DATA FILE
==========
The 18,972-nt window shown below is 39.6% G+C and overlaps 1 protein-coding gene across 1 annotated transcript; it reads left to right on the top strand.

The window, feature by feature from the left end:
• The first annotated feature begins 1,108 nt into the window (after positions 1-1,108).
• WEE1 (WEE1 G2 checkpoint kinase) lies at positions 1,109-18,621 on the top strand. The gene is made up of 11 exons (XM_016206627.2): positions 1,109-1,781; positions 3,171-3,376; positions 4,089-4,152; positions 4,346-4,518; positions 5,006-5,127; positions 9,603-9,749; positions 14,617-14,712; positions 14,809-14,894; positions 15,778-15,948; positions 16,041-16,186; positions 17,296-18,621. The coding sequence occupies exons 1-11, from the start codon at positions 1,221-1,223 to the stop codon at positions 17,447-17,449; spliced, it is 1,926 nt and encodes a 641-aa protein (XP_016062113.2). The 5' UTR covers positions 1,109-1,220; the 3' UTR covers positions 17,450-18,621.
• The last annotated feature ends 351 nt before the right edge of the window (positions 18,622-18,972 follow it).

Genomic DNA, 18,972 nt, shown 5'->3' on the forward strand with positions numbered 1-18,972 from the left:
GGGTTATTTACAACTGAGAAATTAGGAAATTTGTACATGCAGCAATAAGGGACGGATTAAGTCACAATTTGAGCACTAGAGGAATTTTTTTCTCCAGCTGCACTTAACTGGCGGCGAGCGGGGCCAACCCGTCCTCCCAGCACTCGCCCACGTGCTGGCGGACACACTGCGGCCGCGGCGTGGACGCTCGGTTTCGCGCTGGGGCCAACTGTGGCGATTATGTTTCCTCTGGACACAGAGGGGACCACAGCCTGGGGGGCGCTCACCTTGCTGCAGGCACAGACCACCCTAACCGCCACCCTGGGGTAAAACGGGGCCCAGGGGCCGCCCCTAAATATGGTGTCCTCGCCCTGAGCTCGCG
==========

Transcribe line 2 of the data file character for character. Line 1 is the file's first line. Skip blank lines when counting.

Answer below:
The window, feature by feature from the left end: